Interview With: Distance

If you know much about anything in underground UK music you’ll most probably know the name Distance. One of the originators of the original dubstep sound and an artist who has, along with his Chestplate imprint, always occupied a very unique (and instantly identifiable) lane.

2016 heralds the release of his long awaited third studio album Dynamis (available HERE VIA TECTONIC) and sees the veteran producer exploring both new and uncharted styles and tempos underpinned by the scale and drama of film scores and soundtracks.

Bayfield caught up with the Chestplate chieftain to talk in-depth about the record, the future and organising coffee mornings.



Okay, so let’s start at the top: what’s been gwanning in past few months?

Last few months I’ve been getting everything tied up and ready for the release of the new album Dynamis, plus mixing and producing for some new artists.

Oh yeah the album is an absolute triumph by the way. Been on constant rotation for about a month. I think it’s probably my favourite of all three of your full lengths. How come there was such a huge break twixt this one and Repercussions?

Things just kept coming up. Back then I wasn’t signing artists to Chestplate; it was solely a platform for my own music… So that introduced a lot of work I didn’t plan for haha.

I’ve also been trying to get into the world of mixing and production on a larger scale; not just my own work. It’s really quite tough and very time consuming. When I wrote “A Result Of Sound” that really sparked a whole new aesthetic and direction for me. That would have been the perfect time to write an album but as I said time wouldn’t allow it.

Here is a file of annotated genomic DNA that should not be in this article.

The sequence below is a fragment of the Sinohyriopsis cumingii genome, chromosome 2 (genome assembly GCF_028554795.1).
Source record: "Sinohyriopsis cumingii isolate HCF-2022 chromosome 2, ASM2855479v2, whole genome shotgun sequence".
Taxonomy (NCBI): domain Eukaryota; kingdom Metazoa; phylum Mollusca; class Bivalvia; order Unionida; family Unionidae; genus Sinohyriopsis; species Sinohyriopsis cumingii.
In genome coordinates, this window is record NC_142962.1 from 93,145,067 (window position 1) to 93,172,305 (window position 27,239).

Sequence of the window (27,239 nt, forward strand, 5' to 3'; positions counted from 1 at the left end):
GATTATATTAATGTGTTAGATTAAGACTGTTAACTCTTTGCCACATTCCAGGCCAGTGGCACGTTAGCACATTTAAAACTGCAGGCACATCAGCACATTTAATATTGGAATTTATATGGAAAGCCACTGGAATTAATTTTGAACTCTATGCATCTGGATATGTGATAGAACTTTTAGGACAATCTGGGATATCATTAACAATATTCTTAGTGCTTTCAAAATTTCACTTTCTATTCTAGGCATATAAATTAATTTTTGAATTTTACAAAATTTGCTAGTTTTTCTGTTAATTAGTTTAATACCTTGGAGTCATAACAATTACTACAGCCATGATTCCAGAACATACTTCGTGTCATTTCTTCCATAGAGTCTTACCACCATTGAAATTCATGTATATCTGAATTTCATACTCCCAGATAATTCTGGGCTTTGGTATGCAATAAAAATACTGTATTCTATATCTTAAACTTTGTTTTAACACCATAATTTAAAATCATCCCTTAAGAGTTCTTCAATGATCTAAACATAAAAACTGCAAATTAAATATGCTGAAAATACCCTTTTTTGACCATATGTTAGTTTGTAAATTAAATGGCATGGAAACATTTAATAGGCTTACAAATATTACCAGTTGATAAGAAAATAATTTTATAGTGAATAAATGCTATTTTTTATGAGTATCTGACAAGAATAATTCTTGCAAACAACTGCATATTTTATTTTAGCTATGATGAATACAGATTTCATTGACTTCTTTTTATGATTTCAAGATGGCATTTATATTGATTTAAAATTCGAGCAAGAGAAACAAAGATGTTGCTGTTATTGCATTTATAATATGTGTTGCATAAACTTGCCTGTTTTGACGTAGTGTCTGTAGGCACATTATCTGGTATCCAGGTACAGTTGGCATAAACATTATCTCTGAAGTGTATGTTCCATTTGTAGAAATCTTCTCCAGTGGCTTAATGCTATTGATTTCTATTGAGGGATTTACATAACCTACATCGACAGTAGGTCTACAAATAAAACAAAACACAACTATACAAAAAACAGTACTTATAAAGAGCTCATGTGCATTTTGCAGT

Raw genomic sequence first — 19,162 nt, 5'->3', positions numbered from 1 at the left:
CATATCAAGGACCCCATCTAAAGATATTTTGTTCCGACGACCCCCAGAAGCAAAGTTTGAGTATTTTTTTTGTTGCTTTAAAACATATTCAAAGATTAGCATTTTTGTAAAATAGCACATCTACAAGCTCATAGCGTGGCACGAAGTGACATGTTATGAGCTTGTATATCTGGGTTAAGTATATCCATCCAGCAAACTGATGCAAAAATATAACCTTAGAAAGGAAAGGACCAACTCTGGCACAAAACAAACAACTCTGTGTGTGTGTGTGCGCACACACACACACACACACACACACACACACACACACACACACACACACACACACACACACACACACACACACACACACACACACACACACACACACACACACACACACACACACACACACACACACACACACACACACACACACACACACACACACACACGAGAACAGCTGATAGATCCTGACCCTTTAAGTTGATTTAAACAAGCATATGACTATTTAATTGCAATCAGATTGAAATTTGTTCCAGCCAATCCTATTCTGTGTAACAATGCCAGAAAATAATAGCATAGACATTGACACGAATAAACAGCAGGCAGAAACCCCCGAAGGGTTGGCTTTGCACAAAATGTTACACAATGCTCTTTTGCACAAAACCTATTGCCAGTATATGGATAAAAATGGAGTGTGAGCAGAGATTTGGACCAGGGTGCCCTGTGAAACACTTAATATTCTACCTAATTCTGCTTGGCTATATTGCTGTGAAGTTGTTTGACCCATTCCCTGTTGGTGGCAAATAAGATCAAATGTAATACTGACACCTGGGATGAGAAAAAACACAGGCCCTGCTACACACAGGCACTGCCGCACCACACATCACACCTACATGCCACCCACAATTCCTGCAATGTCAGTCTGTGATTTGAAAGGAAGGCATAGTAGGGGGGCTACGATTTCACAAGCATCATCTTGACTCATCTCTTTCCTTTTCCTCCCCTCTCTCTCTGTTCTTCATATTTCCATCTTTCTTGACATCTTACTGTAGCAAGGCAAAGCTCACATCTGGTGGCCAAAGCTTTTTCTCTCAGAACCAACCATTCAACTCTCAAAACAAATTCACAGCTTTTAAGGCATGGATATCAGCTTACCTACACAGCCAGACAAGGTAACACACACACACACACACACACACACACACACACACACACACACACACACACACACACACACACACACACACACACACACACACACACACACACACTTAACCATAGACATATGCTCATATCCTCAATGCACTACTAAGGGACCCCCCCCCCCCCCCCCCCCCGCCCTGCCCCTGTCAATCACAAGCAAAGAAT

Yep I hear you. Running labels (as I’m currently discovering) is a bloody blackhole for personal time.

A Result Of Sound definitely did feel like a real shift, I remember it dropping and thinking it was almost closer to cinematic music than dancefloor business. Dynamis is the same in large portions. It feels far bigger than your standard club fare.

Well for me personally that’s what albums are: It’s a bigger representation of your sound. 12’s are mainly for the dance but I’ve always looked at the album as a whole piece of work which you should be able to listen to in its entirety. It is important that a good part of the album still works in a sound system environment too of course… It’s bloody hard I won’t lie. The key is to trust yourself.

Sonically it’s an interesting direction you’re moving in. As well as it having that widescreen filmic design to it, it’s also got a strong vein of hip-hop running through it. Certainly, seems to have more swagger than your other records. Paradigm is a particularly good example. That’s that proper head nodding shit.

It’s always been quite hard for me if I’m honest because I’m not a dub-head and I’m not originally a d’n’b head so I feel I’ve always been on a slightly different path from others in the (dubstep) scene.

The production and mixes in hip-hop are just crazy! In the last four years or so I’ve really taken notice of what’s been going on in that world. I worked on a project for Riz MC a few years back and he introduced me to a lot of cool artists that would probably have passed me by otherwise.

Film scores have always been a big influence on me too: I spent quite a long period really studying them for this album. Their dynamics and mixes and so on.

What sort of soundtracks were you studying?

Ahhh man. Loads of stuff, particularly stuff by Hanz Zimmer and Cliff Martinez

What sort of hip-hop were you listening to alongside the soundtrack influences?

Stuff by School Boy Q, Drake, Arca stuff, bit of Kendrick Lamar. Frank Ocean.

Ahhh yea some of that Arca stuff is banging. New Schoolboy Q is probably one of my albums of the year. So, was it that hip-hop influence that led to the creation of the vocal tracks with Killa P and Beezy? The Beezy one particularly felt very much like a hip-hop piece, both structurally and thematically. A bit more to it than just spitting bars; It’s probably my favourite thing I’ve heard Beezy on too actually.